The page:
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A sentence with a list of questions inside quotation marks, how do I separate them? I can't find a solid answer anywhere.

Option 1: In simple terms, Naikan is based on three questions: “What have I received?” “What have I given?” and “What troubles and difficulties have I caused?”

Option 2: In simple terms, Naikan is based on three questions: “What have I received?”; “What have I given?”; and “What troubles and difficulties have I caused?”.

Option 3: In simple terms, Naikan is based on three questions: “What have I received?”, “What have I given?”, and “What troubles and difficulties have I caused?”.

Or would it be no question mark at all? In simple terms, Naikan is based on three questions: “What have I received”, “What have I given”, and “What troubles and difficulties have I caused."

The quotation marks have to be in it.

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Not all the question marks are needed and famously, you wouldn’t start from there. Rather, you might ask “If I'm using three questions in a list inside quotation marks, would I separate them with a comma, semicolon, or nothing?”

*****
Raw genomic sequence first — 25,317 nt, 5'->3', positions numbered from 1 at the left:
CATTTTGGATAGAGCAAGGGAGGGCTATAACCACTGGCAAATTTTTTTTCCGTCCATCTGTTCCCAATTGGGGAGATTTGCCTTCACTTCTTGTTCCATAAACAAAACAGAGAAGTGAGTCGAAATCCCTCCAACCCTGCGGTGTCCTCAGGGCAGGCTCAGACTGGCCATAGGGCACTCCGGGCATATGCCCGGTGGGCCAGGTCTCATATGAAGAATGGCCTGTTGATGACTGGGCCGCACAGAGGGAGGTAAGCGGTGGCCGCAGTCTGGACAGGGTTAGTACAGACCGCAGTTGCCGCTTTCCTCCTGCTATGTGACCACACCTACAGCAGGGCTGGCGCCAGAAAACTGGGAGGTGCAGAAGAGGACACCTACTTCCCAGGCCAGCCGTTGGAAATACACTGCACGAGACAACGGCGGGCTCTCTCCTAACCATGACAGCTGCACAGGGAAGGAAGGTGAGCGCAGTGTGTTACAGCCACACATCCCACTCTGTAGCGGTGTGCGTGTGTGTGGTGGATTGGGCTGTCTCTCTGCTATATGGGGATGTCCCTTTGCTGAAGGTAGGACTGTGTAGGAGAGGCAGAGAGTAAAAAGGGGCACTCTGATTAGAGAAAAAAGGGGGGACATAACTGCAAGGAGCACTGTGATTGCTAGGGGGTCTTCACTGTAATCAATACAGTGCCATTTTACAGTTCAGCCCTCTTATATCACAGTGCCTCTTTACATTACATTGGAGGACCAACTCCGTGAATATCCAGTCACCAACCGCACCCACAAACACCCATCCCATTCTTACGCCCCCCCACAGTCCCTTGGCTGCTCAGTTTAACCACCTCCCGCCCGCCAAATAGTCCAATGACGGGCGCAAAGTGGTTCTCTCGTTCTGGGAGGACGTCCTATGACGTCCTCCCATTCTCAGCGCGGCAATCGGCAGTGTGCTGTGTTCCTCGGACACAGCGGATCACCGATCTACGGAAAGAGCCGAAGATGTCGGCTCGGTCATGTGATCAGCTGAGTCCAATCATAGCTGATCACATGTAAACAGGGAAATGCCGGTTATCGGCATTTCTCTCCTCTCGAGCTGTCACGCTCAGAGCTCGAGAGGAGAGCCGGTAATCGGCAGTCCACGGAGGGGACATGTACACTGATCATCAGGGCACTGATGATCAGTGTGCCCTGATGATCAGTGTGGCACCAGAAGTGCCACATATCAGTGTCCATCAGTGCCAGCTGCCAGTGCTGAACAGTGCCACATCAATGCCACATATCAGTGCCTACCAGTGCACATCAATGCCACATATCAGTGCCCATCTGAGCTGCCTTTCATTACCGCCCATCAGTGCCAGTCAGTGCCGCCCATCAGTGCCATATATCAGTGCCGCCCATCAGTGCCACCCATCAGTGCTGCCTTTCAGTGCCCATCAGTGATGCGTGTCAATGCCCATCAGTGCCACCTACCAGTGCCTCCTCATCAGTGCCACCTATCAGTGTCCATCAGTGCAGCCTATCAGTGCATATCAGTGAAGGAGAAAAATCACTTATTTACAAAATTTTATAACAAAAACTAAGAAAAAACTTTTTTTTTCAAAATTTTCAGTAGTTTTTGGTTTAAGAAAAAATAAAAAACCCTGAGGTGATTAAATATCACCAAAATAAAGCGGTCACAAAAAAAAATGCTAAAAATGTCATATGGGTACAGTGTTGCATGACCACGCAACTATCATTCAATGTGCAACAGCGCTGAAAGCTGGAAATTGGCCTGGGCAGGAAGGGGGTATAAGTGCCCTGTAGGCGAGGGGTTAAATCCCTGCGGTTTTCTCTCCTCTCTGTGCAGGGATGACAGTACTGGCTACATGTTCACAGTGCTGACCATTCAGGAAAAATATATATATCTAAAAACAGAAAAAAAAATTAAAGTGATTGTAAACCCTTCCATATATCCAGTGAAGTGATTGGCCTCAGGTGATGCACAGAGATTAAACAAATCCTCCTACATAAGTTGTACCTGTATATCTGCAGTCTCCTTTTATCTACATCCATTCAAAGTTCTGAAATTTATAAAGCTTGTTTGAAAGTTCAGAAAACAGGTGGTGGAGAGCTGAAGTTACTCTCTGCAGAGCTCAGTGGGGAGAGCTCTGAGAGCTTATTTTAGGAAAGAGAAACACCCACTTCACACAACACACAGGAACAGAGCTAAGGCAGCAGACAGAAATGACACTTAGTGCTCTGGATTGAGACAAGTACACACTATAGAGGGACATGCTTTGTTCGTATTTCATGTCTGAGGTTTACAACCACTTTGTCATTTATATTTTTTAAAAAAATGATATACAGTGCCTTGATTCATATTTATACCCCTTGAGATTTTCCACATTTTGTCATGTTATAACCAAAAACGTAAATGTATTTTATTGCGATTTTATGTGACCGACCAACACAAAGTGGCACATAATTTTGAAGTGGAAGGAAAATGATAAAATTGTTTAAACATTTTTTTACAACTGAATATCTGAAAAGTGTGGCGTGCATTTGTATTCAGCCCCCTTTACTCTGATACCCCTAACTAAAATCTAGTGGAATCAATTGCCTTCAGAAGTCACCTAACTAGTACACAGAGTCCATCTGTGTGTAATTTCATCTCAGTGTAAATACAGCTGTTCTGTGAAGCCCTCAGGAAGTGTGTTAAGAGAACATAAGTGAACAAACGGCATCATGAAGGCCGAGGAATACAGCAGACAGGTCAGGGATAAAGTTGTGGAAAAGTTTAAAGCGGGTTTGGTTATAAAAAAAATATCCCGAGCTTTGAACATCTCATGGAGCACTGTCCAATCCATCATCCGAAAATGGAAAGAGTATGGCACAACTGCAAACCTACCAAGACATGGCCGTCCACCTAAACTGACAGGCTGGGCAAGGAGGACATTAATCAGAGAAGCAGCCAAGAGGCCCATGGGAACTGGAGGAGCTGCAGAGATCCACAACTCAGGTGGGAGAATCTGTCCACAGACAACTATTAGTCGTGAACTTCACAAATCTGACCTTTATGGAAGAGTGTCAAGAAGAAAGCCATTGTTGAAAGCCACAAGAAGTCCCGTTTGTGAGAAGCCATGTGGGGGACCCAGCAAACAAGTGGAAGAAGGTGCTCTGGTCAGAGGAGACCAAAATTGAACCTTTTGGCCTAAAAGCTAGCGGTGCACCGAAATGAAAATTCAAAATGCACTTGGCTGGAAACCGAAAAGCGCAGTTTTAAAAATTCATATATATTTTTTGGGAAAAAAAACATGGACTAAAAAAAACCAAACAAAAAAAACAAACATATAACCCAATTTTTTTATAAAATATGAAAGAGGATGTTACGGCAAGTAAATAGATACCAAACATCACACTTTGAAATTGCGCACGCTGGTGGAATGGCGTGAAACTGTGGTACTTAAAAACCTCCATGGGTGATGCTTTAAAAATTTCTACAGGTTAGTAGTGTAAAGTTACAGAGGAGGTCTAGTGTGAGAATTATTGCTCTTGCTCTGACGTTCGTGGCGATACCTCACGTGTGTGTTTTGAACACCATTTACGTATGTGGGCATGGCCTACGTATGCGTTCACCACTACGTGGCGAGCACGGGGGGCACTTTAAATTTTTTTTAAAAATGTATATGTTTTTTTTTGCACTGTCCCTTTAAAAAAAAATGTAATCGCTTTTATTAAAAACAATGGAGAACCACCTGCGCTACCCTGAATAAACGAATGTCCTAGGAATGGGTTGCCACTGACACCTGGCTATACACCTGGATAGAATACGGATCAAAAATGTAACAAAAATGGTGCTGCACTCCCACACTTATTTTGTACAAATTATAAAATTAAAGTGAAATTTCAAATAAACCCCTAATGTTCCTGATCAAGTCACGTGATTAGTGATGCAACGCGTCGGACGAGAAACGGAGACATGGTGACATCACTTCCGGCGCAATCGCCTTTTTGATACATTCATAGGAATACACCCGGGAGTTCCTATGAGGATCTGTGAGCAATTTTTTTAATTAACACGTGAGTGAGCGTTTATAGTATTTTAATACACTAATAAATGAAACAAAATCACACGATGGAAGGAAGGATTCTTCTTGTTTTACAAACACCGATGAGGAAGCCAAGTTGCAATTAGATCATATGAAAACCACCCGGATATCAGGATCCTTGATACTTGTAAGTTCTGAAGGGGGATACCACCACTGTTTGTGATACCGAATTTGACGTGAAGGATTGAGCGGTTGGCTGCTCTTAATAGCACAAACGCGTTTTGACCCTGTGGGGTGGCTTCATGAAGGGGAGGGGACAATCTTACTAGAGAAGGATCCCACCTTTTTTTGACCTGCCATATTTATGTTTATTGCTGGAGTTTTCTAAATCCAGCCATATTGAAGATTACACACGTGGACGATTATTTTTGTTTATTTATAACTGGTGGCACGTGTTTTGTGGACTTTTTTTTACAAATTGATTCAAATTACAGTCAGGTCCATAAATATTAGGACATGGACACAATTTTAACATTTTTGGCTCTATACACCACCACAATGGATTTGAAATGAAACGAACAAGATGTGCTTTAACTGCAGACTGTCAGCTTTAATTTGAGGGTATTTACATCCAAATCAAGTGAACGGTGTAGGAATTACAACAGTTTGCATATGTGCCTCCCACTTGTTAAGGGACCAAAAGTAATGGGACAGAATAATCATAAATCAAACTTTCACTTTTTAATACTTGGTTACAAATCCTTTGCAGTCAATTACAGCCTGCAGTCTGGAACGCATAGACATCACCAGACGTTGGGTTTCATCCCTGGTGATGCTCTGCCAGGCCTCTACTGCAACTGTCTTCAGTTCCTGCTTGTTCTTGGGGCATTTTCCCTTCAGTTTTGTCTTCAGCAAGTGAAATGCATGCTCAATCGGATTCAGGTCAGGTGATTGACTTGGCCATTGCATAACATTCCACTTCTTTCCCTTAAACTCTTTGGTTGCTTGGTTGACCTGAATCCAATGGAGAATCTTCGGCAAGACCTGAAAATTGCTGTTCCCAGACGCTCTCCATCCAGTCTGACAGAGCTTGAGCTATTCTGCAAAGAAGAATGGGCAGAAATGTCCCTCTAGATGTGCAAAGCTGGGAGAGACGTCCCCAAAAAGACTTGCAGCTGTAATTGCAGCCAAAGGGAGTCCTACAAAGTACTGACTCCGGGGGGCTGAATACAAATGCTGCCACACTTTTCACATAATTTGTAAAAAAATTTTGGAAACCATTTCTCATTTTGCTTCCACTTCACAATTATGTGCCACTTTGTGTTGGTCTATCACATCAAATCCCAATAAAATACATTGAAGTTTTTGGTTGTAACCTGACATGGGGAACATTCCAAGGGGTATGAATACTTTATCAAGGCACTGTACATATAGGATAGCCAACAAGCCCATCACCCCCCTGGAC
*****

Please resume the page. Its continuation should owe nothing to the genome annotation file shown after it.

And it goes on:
Whichever applies, could you drop the initial phrase “In simple terms, Naikan is based on three questions: …”? It makes no difference.

The problem here is that instead of actually making a single list, you’ve tried to combine three individual items and keep them separate… which is almost as far from a list as you could get.

If they’re separate, treat them separately. If they really form a list, use one set of quotation marks.

“… What have I received? What have I given? What troubles and difficulties have I caused?”

  • Oh, and gosh, downvoters… what are you suggesting? – Robbie Goodwin Nov 24 '18 at 17:59
  • Reasly? Then why couod you not accept that this was marked as a duplicate by Laurel, Peter Shor , J. Taylor, Jason Bassford, Mark Beadles Nov 19 at 12:46? This question has been asked before and already has an answer. If those answers do not fully address your question, please ask a new question. – Robbie Goodwin Nov 24 '18 at 18:14

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